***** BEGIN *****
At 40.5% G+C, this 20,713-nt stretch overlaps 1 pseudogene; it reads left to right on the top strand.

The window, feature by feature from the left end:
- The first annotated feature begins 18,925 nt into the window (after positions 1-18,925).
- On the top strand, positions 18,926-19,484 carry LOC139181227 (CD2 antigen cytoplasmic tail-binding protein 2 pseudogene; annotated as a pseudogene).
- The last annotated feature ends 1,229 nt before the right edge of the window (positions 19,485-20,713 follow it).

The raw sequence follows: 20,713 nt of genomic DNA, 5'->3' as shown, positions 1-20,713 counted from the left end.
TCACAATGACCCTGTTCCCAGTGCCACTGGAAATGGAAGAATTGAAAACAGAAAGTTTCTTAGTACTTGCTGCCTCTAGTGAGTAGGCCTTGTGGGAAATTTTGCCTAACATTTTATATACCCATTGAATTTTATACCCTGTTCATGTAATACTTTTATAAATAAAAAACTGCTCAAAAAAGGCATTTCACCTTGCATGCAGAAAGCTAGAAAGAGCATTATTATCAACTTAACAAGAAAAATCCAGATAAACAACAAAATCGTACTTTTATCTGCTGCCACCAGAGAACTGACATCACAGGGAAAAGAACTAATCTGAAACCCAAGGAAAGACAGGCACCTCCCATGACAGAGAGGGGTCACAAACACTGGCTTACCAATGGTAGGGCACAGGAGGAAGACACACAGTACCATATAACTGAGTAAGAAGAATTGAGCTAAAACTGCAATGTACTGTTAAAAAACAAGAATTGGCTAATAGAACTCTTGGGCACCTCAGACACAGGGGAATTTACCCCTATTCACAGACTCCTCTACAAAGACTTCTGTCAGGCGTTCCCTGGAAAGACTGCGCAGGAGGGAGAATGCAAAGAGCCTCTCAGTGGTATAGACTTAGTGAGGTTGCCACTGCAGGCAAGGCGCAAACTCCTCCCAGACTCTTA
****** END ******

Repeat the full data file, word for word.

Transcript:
At 40.5% G+C, this 20,713-nt stretch overlaps 1 pseudogene; it reads left to right on the top strand.

The window, feature by feature from the left end:
- The first annotated feature begins 18,925 nt into the window (after positions 1-18,925).
- On the top strand, positions 18,926-19,484 carry LOC139181227 (CD2 antigen cytoplasmic tail-binding protein 2 pseudogene; annotated as a pseudogene).
- The last annotated feature ends 1,229 nt before the right edge of the window (positions 19,485-20,713 follow it).

The raw sequence follows: 20,713 nt of genomic DNA, 5'->3' as shown, positions 1-20,713 counted from the left end.
TCACAATGACCCTGTTCCCAGTGCCACTGGAAATGGAAGAATTGAAAACAGAAAGTTTCTTAGTACTTGCTGCCTCTAGTGAGTAGGCCTTGTGGGAAATTTTGCCTAACATTTTATATACCCATTGAATTTTATACCCTGTTCATGTAATACTTTTATAAATAAAAAACTGCTCAAAAAAGGCATTTCACCTTGCATGCAGAAAGCTAGAAAGAGCATTATTATCAACTTAACAAGAAAAATCCAGATAAACAACAAAATCGTACTTTTATCTGCTGCCACCAGAGAACTGACATCACAGGGAAAAGAACTAATCTGAAACCCAAGGAAAGACAGGCACCTCCCATGACAGAGAGGGGTCACAAACACTGGCTTACCAATGGTAGGGCACAGGAGGAAGACACACAGTACCATATAACTGAGTAAGAAGAATTGAGCTAAAACTGCAATGTACTGTTAAAAAACAAGAATTGGCTAATAGAACTCTTGGGCACCTCAGACACAGGGGAATTTACCCCTATTCACAGACTCCTCTACAAAGACTTCTGTCAGGCGTTCCCTGGAAAGACTGCGCAGGAGGGAGAATGCAAAGAGCCTCTCAGTGGTATAGACTTAGTGAGGTTGCCACTGCAGGCAAGGCGCAAACTCCTCCCAGACTCTTA